How does one gain cross-cultural understanding? One photo at a time is the philosophy behind the National Geographic’s “Photo Camp” program, celebrating a decade of teaching students in 67 workshops around the world, where under-served and refugee youth are trying to lift themselves and their communities out of difficult and sometimes life-threatening situations.
The National Geographic Society in Washington, D.C., is displaying a cross-section of work as part of the 10-year anniversary of “Photo Camp.” The NewsHour caught up with three young people from civil war-torn South Sudan. They studied with veteran National Geographic photographers in their country, and then were invited to reunite for more instruction in Washington.
Learn a little about these three young photographers and see some of their images below:
Catherine Simon is a law student and believes photography will help her “communicate with people in my community and to solve issues,” she told the NewsHour. “Photos are really understood by everyone around the world, like when you have a picture, you don’t have to have a certain language to explain it. The picture speaks for itself. So through the pictures that we take we were able to explore and show the world the daily life in South Sudan, how South Sudanese do our things, and what do we do exactly. Most people might just have information that they get through the news that focuses on a certain angle in the country. But when we take pictures from different angles, we take the daily life, the happy things that happen, the sad things that happen, the stressful (things) that maybe happens, everything, we capture everything. So the pictures kind of balance the news, and balance the information, and the picture of the country itself.”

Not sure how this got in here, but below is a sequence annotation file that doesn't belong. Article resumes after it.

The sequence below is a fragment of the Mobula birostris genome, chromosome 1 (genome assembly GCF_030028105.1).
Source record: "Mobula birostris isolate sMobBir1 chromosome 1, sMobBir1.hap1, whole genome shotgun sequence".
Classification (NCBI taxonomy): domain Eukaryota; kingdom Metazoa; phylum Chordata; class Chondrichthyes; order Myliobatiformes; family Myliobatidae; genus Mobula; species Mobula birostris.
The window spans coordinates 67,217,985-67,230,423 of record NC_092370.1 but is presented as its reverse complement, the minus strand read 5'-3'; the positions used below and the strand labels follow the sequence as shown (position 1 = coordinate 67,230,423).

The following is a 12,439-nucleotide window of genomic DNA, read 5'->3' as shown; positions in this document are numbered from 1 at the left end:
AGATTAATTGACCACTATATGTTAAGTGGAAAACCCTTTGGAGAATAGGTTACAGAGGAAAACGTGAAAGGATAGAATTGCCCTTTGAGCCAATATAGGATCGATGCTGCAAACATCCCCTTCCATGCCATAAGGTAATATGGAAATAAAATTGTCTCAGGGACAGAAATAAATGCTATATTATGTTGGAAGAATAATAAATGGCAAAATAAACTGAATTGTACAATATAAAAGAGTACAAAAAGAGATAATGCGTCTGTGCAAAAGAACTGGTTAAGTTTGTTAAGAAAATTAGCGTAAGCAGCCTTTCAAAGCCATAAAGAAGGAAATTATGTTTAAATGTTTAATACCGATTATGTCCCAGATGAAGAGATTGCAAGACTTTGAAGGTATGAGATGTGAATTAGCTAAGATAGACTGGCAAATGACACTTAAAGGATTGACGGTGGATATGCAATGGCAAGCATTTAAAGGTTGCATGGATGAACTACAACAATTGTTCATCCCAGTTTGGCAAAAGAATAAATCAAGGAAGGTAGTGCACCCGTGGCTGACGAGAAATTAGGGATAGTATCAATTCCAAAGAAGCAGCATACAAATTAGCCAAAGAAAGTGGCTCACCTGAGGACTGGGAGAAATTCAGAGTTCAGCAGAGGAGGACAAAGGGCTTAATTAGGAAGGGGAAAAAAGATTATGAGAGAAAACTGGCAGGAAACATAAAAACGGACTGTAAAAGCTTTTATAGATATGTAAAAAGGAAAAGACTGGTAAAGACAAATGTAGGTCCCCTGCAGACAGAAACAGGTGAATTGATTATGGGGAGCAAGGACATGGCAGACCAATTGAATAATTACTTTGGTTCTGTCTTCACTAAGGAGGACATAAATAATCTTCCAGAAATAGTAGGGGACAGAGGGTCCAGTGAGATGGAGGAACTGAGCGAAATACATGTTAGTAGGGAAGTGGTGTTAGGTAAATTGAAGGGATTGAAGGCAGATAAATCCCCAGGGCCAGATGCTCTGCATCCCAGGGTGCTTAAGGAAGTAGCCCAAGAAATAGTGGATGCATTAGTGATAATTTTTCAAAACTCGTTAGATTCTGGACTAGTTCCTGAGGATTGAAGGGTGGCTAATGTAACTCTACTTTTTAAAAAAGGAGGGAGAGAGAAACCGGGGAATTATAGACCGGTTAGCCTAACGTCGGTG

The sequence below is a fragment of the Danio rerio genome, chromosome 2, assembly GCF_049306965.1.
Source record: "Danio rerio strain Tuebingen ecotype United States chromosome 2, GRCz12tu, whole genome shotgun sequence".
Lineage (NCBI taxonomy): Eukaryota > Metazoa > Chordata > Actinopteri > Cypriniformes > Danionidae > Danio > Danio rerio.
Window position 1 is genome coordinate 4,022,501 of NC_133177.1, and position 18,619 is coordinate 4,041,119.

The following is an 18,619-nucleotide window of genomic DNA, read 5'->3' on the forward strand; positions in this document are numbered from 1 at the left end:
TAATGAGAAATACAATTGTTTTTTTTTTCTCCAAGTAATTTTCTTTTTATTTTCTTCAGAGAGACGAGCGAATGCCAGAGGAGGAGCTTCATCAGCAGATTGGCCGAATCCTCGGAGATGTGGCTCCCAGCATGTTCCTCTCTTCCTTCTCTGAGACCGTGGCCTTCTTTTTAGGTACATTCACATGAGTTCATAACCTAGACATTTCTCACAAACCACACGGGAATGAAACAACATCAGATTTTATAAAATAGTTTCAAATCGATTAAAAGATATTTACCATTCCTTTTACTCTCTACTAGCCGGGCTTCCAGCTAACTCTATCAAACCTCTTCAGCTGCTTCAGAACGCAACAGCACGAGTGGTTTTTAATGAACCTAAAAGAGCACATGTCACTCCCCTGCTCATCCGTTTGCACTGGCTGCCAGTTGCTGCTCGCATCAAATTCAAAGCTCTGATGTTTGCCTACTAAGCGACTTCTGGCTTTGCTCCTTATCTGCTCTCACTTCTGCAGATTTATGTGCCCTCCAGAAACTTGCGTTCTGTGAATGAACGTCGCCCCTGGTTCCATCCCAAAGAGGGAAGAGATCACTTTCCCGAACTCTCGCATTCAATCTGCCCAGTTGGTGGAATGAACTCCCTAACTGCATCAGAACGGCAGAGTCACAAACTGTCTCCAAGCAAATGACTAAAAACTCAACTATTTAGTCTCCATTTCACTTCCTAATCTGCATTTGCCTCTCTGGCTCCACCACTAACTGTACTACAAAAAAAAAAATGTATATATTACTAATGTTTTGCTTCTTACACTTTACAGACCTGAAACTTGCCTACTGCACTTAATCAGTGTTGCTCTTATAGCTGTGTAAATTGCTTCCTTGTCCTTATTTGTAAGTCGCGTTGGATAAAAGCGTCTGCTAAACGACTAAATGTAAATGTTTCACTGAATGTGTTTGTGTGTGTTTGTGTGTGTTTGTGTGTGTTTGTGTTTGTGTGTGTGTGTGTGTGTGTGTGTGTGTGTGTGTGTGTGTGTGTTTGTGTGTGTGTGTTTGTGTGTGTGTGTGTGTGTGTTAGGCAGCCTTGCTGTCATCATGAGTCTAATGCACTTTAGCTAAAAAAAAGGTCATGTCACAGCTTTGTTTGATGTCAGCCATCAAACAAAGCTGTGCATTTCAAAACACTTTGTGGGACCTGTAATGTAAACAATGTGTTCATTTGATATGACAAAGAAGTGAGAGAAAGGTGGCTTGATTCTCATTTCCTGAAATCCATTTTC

Duku Savio is studying at the University of Juba and aspires to be a photojournalist. “Photography actually means a lot because it shows a story…” he told us. “If you saw a photo, you will know that is the situation somewhere, and it needs action. Photography also tells a lot about a community or environment where we are living. When you’re documenting somebody’s life, it’s good for future reference because when we grow, we will know that this is how we have been living. (People) will realize we are trying to work it out, because the country has been in a problem. We need to grow up and we make something for ourselves, so that we can be strong in the future.”
Akuot Mayak was born in the small village of Jalle in Dinkaland and is now pursuing a profession as a journalist. His family escaped to Ethiopia during the most recent civil war that started in 2013. When the family was forced to leave Ethiopia, Mayak was sent to the Kakuma refugee camp in northern Kenya, leaving his parents and siblings behind. He told the NewsHour, “A picture is evidence because you can say a word, but there’s nothing that can show that, there’s no evidence. But, if you take a picture and show it to a person, a person can say, oh, that is how that area, or that location looks like, and what is happening around here. If I take a picture (in Washington) and then I go back, I take the picture back there at home, and then I compare them, and then I project them out to society to look at them and compare them. This one will make them to change their whole lives. If people just live their lives and never see with their eyes what is happening, they cannot know if they are going forward or backward. But if you just travel with your camera all over the world, take pictures from different locations, take them back home, then they can compare and begin to live their life together in harmony.”